Interview with sci-fi novelist Lynn Steigleder

Novelist Lynn Steigleder has stopped by today
to chat a little bit about his new sci-fi fantasy, Terminal Core.
Welcome, Lynn. Please
tell us a little bit about yourself.
I was
born in Virginia. I spent most of my young adult life as a supervisor in the
field of construction and fabrication. When my department was outsourced within
two months of my diagnosis of multiple sclerosis, I realized the need to transition
into a new career path.

During a fishing trip, my son suggested I consider writing as a career having
enjoyed short stories I had written in years past. I agreed to the challenge
and my first novel, Rising Tide, was
accepted for publication. I have continued to work on the Rising Tide series. Eden’s Wake is the second book and Deadly Reign the third in the series
published by Christopher Mathews Publishing. My fourth offering, Terminal Core is a stand-alone
sci-fi/fantasy hybrid. There are two more novels in the draft stage close to
completion. Number four in the Rising Tide series and another stand-alone
hybrid.
Please tell us about
your current release.
Aon, a
solid core planet made from the priceless and most dense element in the galaxy
(caladium) is under silent attack. Plans are made by off-worlders to dissolve
the unbreakable core using crude oil obtained from 19th century earth. Once the
oil is refined, the byproduct, gasoline will soften the caladium, allowing it
to be collected. Separate alliances unwittingly come together in the dead city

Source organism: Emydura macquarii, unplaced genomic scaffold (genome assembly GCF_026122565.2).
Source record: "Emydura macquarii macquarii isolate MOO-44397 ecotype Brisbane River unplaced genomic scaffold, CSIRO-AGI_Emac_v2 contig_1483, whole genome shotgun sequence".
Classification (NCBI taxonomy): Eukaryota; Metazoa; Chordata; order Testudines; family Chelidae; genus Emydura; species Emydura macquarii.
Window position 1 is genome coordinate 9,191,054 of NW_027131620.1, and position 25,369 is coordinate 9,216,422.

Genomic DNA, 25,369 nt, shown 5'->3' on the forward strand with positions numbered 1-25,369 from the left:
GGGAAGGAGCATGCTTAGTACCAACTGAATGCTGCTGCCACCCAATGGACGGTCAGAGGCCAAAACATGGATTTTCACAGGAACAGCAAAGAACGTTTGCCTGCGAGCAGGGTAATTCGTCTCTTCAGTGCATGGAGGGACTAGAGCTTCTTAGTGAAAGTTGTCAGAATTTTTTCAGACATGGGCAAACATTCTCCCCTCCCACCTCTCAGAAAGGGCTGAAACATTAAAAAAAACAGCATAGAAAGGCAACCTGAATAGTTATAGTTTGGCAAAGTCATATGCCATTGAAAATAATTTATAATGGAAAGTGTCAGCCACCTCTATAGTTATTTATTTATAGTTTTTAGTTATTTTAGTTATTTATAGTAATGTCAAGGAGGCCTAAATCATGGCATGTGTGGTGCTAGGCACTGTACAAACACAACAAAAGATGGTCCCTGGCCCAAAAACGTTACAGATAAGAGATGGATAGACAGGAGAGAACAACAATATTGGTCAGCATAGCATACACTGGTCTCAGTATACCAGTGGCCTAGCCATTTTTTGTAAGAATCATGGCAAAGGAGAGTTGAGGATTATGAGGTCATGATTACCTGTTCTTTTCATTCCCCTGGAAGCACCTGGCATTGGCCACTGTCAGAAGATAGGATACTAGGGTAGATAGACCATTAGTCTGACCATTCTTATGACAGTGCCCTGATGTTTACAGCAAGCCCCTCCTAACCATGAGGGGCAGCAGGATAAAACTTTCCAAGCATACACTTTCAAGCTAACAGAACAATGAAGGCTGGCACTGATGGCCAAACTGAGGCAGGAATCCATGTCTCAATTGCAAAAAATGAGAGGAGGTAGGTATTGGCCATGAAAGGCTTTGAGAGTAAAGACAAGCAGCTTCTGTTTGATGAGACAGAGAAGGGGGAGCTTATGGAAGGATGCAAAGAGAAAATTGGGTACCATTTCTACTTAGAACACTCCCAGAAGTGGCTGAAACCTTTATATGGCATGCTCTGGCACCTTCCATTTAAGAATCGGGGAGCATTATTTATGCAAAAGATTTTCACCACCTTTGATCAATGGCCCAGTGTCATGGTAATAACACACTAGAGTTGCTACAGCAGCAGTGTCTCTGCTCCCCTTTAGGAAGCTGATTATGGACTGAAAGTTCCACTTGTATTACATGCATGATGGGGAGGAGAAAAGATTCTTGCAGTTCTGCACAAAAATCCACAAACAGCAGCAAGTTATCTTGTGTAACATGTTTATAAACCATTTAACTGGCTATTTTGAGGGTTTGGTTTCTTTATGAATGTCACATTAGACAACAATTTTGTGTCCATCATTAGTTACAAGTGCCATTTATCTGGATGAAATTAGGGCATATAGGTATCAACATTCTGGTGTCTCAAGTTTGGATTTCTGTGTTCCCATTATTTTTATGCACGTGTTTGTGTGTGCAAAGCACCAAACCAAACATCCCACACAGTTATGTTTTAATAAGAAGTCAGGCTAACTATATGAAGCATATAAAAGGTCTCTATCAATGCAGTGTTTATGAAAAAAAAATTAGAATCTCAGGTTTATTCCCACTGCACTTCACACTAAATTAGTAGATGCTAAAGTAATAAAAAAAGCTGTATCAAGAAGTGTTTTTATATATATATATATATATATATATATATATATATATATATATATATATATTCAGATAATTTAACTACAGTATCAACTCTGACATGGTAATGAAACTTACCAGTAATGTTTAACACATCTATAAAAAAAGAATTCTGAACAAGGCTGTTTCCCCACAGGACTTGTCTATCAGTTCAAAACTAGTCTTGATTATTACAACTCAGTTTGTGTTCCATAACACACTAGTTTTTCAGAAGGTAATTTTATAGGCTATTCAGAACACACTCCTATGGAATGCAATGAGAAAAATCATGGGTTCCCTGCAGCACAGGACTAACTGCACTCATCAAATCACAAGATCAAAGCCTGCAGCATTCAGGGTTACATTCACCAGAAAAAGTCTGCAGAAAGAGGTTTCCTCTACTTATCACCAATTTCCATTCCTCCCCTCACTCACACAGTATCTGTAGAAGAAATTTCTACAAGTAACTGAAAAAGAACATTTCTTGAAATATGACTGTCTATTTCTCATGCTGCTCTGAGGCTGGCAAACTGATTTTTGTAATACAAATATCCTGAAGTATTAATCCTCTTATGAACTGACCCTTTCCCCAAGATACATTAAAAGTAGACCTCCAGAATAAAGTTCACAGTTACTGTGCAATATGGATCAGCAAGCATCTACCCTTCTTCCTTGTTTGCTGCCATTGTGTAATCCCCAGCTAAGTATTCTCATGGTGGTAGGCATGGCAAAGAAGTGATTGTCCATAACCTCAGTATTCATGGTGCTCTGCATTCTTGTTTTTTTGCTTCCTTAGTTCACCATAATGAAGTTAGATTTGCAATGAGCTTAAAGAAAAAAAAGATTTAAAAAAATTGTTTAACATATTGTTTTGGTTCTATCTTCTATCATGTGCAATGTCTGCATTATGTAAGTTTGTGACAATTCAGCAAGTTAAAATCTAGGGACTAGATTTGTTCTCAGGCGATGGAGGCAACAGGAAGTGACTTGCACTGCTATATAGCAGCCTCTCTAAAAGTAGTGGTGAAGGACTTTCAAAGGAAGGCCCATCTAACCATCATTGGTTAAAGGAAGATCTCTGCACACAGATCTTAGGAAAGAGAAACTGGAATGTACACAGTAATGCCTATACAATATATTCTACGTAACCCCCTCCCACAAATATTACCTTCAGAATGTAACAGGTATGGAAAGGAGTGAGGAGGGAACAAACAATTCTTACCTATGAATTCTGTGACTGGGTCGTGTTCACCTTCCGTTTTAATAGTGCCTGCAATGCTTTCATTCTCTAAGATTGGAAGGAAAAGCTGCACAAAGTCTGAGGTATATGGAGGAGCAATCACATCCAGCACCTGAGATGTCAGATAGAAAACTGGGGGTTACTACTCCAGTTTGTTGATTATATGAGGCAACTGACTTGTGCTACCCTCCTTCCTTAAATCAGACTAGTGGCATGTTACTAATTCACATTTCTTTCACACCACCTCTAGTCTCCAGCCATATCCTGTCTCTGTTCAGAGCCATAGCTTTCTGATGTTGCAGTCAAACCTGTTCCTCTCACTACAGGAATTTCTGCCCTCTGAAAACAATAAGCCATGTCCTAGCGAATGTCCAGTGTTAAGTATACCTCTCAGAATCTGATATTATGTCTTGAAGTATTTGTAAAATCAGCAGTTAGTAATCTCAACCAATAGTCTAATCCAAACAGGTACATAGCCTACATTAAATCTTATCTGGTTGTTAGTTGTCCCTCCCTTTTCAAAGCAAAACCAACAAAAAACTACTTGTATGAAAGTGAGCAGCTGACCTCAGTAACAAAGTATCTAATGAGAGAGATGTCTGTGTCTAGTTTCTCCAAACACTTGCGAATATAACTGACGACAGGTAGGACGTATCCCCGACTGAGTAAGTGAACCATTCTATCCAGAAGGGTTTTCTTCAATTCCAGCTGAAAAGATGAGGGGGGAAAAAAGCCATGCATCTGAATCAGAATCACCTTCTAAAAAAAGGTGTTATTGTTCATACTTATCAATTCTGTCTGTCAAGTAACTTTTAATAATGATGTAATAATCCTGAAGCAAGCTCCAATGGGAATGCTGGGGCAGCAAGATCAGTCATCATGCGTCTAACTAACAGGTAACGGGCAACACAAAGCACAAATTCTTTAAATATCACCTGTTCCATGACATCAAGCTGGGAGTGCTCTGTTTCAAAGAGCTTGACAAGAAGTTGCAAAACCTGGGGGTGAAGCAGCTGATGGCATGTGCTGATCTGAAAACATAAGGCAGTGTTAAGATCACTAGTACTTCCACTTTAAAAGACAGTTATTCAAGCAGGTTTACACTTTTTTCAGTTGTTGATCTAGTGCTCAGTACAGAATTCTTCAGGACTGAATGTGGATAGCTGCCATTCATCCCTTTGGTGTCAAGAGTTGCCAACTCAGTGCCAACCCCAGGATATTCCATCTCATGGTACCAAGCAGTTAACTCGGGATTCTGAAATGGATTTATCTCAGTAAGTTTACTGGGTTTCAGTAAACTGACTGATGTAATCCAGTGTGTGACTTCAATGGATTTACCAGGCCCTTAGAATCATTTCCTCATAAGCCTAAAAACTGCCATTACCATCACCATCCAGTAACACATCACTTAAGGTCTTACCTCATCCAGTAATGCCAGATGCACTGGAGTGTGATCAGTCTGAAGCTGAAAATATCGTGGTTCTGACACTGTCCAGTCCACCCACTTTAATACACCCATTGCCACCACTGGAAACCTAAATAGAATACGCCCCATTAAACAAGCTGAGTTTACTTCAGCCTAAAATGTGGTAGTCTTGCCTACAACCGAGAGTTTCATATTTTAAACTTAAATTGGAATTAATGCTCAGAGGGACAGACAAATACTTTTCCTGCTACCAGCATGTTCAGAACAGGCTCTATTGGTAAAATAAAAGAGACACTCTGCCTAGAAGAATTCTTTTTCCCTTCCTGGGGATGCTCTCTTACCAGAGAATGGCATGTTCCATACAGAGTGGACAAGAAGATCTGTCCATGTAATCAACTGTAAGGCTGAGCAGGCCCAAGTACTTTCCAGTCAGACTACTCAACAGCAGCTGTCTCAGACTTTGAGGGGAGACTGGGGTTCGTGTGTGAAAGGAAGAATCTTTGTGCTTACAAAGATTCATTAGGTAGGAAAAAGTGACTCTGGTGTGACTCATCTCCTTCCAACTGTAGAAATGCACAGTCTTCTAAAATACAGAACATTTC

of Baine. Their objective; preserve the planet. The core is fashioned from
living beings, these indestructible creatures prepare to defend their domain. Disregarding
all else, the would-be thieves continue to process the pilfered caladium. Once the
coalition melds into a solid force, a battle for life and world begin.
What inspired you to
write this book?
I have
enjoyed Science Fiction and action adventure since I was a young boy. The old
movies with stop motion animation were amazing in their day, but left a lot to
be desired after go-motion hit the silver screen in 1993 with Jurassic Park.
Everything I read pertained to Science Fiction or one of its sub-genres. I
guess that pretty much set the stage for subject matter when I began writing.
As far as Terminal Core, there is no
particular reason for penning this novel other than an idea popped into my head
and the story evolved into what it is as I wrote.

CLAY
STEPPED UP onto the raised walkway.
“I
hate this place,” he mumbled, patting his sidearm. He grabbed the door
handle and prepared to enter.
Clay was
a bounty hunter. His latest skip (if you want to call him that since Clay had
spent the better part of two years chasing empty leads) was Sal Ricky—a career
criminal with a taste for refined women, as he would consume certain body parts
of his victims after performing whatever atrocities piqued his fancy.
Clay
stood tall, six foot five. He almost always wore black, except for his blue
jeans. He felt it more intimidating.
He
stepped into the brothel. A dozen pair of eyes turned his way. Clay removed his
sidearm from its holster.
“I’m
looking for Sal Ricky,” he announced. After a slight pause, he repeated
the phrase. “I said, I’m looking for Sal Ricky.”
“If
you want me, all you gotta do is ask,” came a smug response. The voice
emanated from a dark corner. In it stood a six-foot tall figure. Instead of legs,
it sported four eight-foot-long appendages. These members would shoot forward
landing on the ground and allow the rest of the body to move over them like
treads on a tank. He could move surprisingly fast when necessary.
“So?”
Sal Ricky asked. “What can I do for you?”
Clay
moved closer toward the corner and cocked his weapon.
“Don’t
play stupid, you ball of snot.” He raised his free hand and pointed a
finger. “I’ve been looking for you for almost two years now.” Clay
cocked the second hammer on his handgun. “This time you’re all mine.”
Sal Ricky
was a hydrak. He lived up to his name, constantly oozing fluid and leaving a trail
similar to that of a slug when he moved.
“Ya
think so.” The creature lit a cigarette with two human-like hands. The
hydrak inhaled deeply, burning up half the smoke in one drag.